Armstrong Whitworth & Beardmore
There were three periods of locomotive building: in 1847 a 2-2-2 with condensing apparatus (Fig. 9); between 1861 and 1868 when twenty, part of an order for 285 mixed traffic 2-4-0s mainly for East Indian railways, supplied by many builders; and the final one following WW1, for which Lowe provides a detailed listing and Atkins (below) makes some cogent comments. 1464 locomotives were built at the Scotswood Works before they were reconverted to armaments manufacture in 1937. These included the Ramsay Turbo-electric locomotive, and 327 class 5 4-6-0s for the LMS, fifty 66XX 0-6-2Ts for the GWR, and forty K3 class 2-6-0s for the LNER.
Atkins noted that "More serious as far as the traditional builders were concerned was the incursion into their domain after 1918 of two privately owned shipbuilders and munitions manufacturers, Armstrong Whitworth & Co of Scotswood, Neweastle-upon-Tyne, and William Beardmore & Co of Dalmuir, Glasgow to whom steam locomotives were small beer after battleships. (A third, Vickers at Barrow, had also contemplated locomotive building). Armstrong's board only resolved in October 1918 to engage in locomotive manufacture, yet its first engine, an 0-8-0 for the neighbouring North Eastern Railway, was ceremoniously steamed off the plant only just over a year later on 4 November 1919. Such was their rapid penetration of the locomotive market that in 1920 Armstrong's and Beardmore's collectively accounted for nearly 25 per cent of the total production of the large locomotive builders, and almost 50 per cent of their (reduced) 1922 output. Their secret was modern plant and equipment as a result of the recent war, which enabled them to secure some of the largest locomotive contracts in recent years, which were funded in many cases by post-war government compensation payments. ...Armstrong's had similarly received an order for 50 0-8-0s from the North Eastern Railway. Both of these contracts, however, paled in comparison with the 200 2-8-0s ordered by the Belgian State Railways in February 1920, which Armstrong's 'snatched' from continental builders accord ing to contemporary reports. With their shipbuilding back ground both enterprises could directly load (dismantled) locomotives on ships (sometimes of their own manufacture also!) moored alongside their works.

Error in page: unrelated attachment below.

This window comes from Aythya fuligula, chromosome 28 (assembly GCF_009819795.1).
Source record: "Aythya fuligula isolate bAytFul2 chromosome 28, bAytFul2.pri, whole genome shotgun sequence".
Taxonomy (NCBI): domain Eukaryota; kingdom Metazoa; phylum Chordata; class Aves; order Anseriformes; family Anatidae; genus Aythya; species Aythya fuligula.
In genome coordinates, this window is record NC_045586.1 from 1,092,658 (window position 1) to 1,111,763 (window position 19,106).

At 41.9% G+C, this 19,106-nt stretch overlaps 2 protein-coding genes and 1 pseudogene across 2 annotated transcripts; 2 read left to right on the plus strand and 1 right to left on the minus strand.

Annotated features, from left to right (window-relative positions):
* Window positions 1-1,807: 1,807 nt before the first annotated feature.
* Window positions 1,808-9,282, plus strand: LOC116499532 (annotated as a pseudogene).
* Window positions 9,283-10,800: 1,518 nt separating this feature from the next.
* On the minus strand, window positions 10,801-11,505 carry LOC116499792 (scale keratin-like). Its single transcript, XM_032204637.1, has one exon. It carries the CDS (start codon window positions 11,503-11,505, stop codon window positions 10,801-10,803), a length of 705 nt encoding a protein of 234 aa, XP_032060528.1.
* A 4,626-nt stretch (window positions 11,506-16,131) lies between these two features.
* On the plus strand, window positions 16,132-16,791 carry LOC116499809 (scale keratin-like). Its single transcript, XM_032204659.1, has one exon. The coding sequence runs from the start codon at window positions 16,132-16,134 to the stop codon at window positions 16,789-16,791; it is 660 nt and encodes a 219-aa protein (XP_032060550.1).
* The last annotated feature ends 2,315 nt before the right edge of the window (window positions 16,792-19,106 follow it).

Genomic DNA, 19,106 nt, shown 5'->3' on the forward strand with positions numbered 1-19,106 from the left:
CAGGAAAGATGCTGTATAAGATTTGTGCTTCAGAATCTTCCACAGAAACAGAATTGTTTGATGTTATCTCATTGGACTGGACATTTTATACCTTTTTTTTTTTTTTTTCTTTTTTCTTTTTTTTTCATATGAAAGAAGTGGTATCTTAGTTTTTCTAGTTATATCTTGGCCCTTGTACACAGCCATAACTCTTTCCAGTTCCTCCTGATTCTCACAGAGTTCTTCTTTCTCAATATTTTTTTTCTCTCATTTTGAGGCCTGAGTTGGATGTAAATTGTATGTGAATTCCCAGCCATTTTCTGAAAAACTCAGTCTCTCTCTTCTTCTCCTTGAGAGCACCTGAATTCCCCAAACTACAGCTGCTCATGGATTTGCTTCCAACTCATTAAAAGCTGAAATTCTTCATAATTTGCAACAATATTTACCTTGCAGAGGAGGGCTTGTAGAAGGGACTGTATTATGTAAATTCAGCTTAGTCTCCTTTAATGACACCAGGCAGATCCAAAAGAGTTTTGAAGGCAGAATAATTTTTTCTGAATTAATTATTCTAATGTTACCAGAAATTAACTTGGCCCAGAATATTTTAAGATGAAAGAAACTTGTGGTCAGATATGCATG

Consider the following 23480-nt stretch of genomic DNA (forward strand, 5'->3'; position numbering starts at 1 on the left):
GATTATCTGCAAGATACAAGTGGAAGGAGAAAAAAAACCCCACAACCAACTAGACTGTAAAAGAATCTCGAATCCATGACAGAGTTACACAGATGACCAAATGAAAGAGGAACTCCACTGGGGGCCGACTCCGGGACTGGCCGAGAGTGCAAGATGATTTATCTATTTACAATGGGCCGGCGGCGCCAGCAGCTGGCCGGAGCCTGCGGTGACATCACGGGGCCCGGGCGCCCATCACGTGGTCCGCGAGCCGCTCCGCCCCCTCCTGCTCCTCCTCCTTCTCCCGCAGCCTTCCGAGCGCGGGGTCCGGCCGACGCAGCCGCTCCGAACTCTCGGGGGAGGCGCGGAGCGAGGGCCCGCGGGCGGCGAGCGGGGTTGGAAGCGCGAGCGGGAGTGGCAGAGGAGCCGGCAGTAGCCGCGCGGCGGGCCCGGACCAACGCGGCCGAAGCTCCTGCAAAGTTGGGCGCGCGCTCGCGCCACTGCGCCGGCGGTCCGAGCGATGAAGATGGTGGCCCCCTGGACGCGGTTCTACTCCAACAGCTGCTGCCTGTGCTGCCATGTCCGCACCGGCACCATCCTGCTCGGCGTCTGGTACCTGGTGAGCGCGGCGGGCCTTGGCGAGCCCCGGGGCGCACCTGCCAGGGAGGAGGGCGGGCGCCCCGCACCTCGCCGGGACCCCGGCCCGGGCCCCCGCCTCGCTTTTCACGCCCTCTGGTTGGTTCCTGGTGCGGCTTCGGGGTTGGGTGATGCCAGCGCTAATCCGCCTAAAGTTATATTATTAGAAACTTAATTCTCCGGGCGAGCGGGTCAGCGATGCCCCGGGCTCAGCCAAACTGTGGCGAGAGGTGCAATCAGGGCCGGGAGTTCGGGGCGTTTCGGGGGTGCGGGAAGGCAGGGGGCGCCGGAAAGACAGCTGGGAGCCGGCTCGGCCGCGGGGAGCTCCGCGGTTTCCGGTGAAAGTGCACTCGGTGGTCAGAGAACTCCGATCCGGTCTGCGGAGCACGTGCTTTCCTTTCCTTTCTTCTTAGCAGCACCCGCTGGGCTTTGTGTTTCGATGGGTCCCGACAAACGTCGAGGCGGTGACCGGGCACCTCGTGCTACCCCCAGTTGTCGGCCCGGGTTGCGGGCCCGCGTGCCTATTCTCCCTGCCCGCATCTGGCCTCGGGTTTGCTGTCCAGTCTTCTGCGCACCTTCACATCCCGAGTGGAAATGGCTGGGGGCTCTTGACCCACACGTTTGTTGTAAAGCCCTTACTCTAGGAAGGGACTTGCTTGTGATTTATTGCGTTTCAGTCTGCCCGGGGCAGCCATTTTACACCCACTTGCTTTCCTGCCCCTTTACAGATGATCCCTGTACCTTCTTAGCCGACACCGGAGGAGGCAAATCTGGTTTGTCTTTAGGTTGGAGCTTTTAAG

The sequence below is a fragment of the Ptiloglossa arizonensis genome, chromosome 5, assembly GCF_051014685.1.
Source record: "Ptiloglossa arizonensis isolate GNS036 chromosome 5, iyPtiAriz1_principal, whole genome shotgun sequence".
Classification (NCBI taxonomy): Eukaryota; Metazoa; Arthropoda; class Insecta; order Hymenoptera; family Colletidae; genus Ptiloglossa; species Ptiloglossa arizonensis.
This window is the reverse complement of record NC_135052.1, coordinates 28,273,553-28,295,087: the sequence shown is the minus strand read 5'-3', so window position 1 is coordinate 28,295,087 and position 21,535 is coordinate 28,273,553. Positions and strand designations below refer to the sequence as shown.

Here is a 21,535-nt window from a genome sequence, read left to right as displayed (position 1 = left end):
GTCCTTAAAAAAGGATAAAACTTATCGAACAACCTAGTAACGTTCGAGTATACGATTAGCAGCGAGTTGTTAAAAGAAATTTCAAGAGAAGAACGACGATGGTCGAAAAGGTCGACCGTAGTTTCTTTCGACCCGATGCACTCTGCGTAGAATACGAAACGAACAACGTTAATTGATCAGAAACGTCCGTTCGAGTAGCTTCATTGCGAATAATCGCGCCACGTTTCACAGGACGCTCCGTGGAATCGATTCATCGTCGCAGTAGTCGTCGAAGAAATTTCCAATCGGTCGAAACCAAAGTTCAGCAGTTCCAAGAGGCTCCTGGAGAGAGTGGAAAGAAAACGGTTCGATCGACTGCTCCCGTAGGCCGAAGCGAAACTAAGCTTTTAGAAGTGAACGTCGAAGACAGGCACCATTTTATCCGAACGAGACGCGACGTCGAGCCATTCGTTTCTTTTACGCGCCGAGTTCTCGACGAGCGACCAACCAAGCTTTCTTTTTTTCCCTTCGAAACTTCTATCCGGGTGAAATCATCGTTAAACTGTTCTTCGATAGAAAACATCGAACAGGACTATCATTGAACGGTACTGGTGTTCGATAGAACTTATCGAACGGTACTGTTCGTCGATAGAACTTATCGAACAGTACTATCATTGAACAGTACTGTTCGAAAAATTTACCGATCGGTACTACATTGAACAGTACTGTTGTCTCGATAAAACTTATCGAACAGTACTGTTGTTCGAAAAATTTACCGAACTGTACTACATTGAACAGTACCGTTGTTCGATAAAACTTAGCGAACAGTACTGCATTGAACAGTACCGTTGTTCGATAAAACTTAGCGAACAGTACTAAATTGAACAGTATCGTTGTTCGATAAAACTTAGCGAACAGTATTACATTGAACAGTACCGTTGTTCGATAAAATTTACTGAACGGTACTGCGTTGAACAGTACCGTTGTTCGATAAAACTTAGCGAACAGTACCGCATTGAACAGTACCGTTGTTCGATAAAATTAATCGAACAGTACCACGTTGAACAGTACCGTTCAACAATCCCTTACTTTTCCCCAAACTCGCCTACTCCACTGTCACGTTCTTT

Whereas Beardmore's built locomotives only to drawings supplied, Armstrong's set up a new locomotive design department, 'poaching' drawing office staff from long-established builders in the North East. The general manager of the locomotive depart ment of Armstrong, Whitworth & Co was Robert B McColl, a Scot and former G & SWR apprentice who had spent some time in the drawing office at Stephenson's c. 1904.
In early 1920 Armstrong's entered into negotiations with the new Soviet Government in Russia regarding the supply of new 0-10-0s, at a rate which the Russians hoped would reach 60 per month. However, owing to the interference by the British Government, Armstrong's merely built 50 boilers which were incorporated on 500 0-10-0s being built in Sweden.
Hunt, David. Locomotive builders to the Midland Railway. Midland
Record, (21), 111-26.
Armstrong Whitworth was a lete dupplier of Midland Railway locomotives: Hunt did not cite his sources.
The Scotswood Locomotive Works of Messrs Sir W.G. Armstrong, Whitworth & Co. Ltd. J. Instn Loco. Engrs, 1922, 12, 634-9.
Lowe: long established engineering firm which decided to enter locomotive engineering following WW1. The bulk of the output was for export, eased by the proximity of the Dalmuir works to the tideway. Locomotives were also constructed for the LMS and the LNER and heavy repairs were performed on a number of locomotives (mainly for Scottish companies). Output included Mallet compound 0-6-6-0s for the Burma Railway.
Atkins noted (see also Armstrong for fuller extract) that "More serious as far as the traditional builders were concerned was the incursion into their domain after 1918 of two privately owned shiphuilders and munitions manufacturers, Armstrong Whitworth & Co of Scotswood, Neweastle-upon-Tyne, and William Beardmore & Co of Dalmuir, Glasgow to whom steam locomotives were small beer after battleships. ...On the 'home front' Beardmore's received an order from the LNWR for 90 'Prince of Wales' 4-6-0s and 60 tenders, then valued at £900,000.
Beardmore's built locomotives only to drawings supplied, unlike Armstrong's which set up a new locomotive design department.
From Howitzers and field guns to locomotives (W Beardmore), Rly
Gaz., 24 December 1920, 816 - 821.
Hume, J.R.and Moss, M.S. Beardmore, the history of a Scottish industrial giant, Heineman, 1979, 364p.
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